Bobcat by Chris Davidson via http://www.state.nj.us/dep/fgw/
The bobcat (Lynx rufus) is one of NJ's endangered mammals. The are not usually seen by residents because of their habits, but I was not shocked to read an article recently in via The Daily Record that a photographer was able to get a shot of one last month in the Delaware Water Gap National Recreation Area.
"I was doing nature photography and in early spring, I spotted it numerous times," George Draney recalled. So be began staking out a narrow, scrub-lined path twice a week, for about three or four months. A couple of times the bobcat crept by him but was gone before he could shoot a photo, he said.
The morning he finally got the shot, he was sitting in his car near the path and the bobcat was between 25 and 50 yards away, he said.
"I saw it going up the pathway in a hurry, so I thought to make a noise to make it look my way," Draney said. "So I whistle real loud, and it stopped. When I shot, it turned, and I got two more shots."
He described it as appearing healthy, about the size of a medium dog and weighing about 25 pounds.
The State estimates our population of bobcats to be at least 90, with most living north of Route 80.
They had disappeared from NJ by the early 1970s because of habitat loss. About 20 bobcats (from Maine) were reintroduced from 1978 to 1982 to repopulate them here.
One unfortunate indicator of their return are the dozen road kills found in the past year, including one on Route 46 in Parsippany near the Boonton Reservoir this past spring.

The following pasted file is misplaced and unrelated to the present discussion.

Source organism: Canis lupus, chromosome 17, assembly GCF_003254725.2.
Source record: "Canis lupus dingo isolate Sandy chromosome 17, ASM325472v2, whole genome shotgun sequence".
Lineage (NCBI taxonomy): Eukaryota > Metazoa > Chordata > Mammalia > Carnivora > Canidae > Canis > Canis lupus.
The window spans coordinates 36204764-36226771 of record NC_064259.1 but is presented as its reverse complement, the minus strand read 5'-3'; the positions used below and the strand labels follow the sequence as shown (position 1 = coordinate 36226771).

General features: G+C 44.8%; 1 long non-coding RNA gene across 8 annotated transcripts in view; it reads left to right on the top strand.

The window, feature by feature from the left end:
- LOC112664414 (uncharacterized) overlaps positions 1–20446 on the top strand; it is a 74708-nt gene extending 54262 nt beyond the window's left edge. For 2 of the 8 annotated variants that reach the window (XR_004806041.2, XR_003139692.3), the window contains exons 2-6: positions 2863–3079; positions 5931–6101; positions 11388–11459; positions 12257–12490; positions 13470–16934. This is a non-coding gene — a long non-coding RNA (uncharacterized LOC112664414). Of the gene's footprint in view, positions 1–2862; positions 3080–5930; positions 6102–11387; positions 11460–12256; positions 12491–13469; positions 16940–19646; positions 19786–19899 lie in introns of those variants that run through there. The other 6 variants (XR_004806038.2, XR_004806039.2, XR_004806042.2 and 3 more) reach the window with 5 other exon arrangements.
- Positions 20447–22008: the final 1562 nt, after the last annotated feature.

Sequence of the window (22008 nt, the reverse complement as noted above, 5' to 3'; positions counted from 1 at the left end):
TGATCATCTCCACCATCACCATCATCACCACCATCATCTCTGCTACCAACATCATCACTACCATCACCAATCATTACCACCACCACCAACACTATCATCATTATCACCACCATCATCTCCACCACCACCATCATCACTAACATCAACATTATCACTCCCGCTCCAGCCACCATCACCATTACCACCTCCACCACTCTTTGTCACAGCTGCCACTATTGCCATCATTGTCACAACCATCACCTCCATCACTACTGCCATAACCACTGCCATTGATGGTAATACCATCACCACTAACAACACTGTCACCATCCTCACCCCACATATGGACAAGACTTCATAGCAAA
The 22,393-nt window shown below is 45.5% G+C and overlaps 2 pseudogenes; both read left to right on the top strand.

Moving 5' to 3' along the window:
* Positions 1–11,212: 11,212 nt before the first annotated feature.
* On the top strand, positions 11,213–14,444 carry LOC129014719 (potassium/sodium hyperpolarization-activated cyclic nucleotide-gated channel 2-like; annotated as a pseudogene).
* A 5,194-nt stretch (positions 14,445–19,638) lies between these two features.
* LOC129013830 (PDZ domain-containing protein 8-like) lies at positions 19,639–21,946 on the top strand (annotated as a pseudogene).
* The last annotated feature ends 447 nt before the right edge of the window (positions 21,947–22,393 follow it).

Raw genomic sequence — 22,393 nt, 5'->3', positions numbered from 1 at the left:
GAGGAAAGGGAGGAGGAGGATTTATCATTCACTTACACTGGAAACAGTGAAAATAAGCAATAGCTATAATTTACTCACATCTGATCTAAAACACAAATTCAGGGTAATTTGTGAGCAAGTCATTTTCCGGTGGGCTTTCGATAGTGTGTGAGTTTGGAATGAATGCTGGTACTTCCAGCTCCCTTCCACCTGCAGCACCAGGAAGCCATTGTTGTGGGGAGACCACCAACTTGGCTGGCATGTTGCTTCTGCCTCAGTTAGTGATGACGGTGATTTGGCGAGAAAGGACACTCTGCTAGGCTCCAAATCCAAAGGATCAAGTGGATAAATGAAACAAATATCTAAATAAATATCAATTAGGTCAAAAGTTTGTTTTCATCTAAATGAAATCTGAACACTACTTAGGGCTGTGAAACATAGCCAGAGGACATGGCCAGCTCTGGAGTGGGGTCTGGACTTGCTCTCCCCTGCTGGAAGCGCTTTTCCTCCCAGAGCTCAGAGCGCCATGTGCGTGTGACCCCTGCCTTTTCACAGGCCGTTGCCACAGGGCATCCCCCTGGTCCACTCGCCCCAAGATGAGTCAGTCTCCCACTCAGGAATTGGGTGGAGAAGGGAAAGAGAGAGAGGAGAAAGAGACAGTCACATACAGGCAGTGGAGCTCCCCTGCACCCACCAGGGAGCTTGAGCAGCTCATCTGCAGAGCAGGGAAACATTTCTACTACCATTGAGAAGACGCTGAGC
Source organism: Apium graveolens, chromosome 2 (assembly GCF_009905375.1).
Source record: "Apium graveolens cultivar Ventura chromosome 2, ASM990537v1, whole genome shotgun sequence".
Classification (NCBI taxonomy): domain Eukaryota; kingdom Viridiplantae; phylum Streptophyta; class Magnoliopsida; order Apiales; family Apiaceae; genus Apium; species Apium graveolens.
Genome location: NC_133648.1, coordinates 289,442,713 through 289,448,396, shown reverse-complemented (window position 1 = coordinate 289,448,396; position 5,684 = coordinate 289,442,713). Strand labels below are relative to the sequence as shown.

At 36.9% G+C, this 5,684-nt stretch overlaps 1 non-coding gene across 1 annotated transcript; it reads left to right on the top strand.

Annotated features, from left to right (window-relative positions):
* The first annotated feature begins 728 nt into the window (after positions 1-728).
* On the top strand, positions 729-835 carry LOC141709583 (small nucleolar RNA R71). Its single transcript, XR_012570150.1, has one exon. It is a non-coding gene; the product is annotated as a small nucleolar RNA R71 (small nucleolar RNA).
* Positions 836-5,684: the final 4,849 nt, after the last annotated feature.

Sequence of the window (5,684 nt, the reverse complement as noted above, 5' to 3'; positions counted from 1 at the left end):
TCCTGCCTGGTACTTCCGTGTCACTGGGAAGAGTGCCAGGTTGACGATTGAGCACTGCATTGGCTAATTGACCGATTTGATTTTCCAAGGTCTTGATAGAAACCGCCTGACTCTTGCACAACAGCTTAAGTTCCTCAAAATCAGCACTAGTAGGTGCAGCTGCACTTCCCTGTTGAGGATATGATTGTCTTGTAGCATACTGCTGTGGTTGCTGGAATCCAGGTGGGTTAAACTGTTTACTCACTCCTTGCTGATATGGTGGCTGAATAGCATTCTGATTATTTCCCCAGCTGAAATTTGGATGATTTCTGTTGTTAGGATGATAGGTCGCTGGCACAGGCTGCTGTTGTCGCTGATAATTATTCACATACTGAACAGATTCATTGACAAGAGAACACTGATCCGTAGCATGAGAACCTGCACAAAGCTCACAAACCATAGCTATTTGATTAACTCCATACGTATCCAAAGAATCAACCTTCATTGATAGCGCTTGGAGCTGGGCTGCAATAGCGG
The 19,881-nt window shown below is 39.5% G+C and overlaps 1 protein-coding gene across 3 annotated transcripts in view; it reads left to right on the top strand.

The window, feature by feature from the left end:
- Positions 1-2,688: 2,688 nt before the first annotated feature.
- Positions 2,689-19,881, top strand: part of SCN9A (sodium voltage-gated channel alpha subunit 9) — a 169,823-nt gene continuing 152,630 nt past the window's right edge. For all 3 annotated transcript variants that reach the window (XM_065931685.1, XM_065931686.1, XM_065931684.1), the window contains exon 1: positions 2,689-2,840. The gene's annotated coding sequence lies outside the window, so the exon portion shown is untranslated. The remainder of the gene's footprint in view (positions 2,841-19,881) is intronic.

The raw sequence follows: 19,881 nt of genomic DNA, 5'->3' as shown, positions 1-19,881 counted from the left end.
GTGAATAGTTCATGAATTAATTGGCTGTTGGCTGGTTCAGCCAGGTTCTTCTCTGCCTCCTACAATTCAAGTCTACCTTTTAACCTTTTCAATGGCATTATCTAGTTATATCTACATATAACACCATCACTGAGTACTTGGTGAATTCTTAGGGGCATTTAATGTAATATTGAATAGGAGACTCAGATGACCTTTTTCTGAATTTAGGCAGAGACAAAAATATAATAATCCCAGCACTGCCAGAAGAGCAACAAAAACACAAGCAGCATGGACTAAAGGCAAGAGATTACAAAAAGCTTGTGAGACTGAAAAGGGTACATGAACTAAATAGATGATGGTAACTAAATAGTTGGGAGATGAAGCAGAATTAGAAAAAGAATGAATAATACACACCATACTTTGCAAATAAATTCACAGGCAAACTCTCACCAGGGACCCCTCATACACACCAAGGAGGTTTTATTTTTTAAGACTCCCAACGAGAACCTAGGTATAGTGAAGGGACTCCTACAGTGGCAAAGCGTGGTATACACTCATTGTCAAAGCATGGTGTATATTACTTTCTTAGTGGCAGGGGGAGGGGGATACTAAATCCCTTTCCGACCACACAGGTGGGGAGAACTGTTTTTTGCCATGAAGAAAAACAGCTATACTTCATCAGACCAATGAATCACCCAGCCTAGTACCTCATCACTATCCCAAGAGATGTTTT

Taxonomically, bobcats belong to the order Carnivora, or carnivores, meaning that they are
primarily flesh-eaters. They are members of the Felidae family and are commonly known as felines. All members of this family look somewhat similar in appearance. (here is a comparative track guide)
Bobcats live in both the northern and southern portions of NJ. In the north, typical bobcat habitat consists of large areas of contiguous forest and fragmented forests interspersed with agricultural areas or early succession vegetation.
Bobcats often use areas with rock outcrops, caves, and ledges that provide shelter and cover for hunting, resting and rearing young. Where rocky areas are not available, swamps, bogs, conifer stands and rhododendron and mountain laurel thickets provide good cover and excellent hunting grounds.
In southern New Jersey, dense thickets of briars and conifers serve as resting and escape cover, so the bobcat have the ability to adapt to a wide variety of habitat types and prey species.
The Delaware Water Gap and other areas of Kitatinny Ridge are the best habitat areas the state has for bobcats, says Mick Valent, a wildlife biologist for the state Division of Fish and Wildlife, who said there's no reason to doubt Draney's account.
State biologists have found bobcat tracks and scat in the Water Gap area, and have photographed them there with motion-sensitive cameras baited with scent, Valent said.
Bobcats are so shy that they pose no danger for people, and are so reclusive that you would be lucky to actually see one.
Their individual territories ranging from one square mile to 25 square miles. Habitat continues to be the major problem in maintaining their numbers. They find a good supply of mice, chipmunks, squirrels and birds in the areas where they exist.
NJDEP document on bobcats
Bobcats in the Conserve Wildlife Newsletter, Winter 2007